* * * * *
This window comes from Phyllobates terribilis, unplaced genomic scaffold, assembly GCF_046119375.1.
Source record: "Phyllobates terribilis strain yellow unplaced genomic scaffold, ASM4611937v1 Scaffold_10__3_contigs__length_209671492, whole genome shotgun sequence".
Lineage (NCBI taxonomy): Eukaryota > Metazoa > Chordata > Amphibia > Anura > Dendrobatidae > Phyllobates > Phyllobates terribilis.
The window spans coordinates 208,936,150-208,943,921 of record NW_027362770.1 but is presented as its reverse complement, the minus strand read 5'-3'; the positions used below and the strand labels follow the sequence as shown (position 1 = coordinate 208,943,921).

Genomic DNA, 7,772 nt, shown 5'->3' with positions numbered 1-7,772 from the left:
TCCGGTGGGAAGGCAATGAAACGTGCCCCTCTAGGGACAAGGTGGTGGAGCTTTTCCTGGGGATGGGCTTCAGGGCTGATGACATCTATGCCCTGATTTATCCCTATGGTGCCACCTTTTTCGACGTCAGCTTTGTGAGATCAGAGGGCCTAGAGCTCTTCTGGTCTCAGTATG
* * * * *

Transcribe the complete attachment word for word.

This window comes from Phyllobates terribilis, unplaced genomic scaffold, assembly GCF_046119375.1.
Source record: "Phyllobates terribilis strain yellow unplaced genomic scaffold, ASM4611937v1 Scaffold_10__3_contigs__length_209671492, whole genome shotgun sequence".
Lineage (NCBI taxonomy): Eukaryota > Metazoa > Chordata > Amphibia > Anura > Dendrobatidae > Phyllobates > Phyllobates terribilis.
The window spans coordinates 208,936,150-208,943,921 of record NW_027362770.1 but is presented as its reverse complement, the minus strand read 5'-3'; the positions used below and the strand labels follow the sequence as shown (position 1 = coordinate 208,943,921).

Genomic DNA, 7,772 nt, shown 5'->3' with positions numbered 1-7,772 from the left:
TCCGGTGGGAAGGCAATGAAACGTGCCCCTCTAGGGACAAGGTGGTGGAGCTTTTCCTGGGGATGGGCTTCAGGGCTGATGACATCTATGCCCTGATTTATCCCTATGGTGCCACCTTTTTCGACGTCAGCTTTGTGAGATCAGAGGGCCTAGAGCTCTTCTGGTCTCAGTATG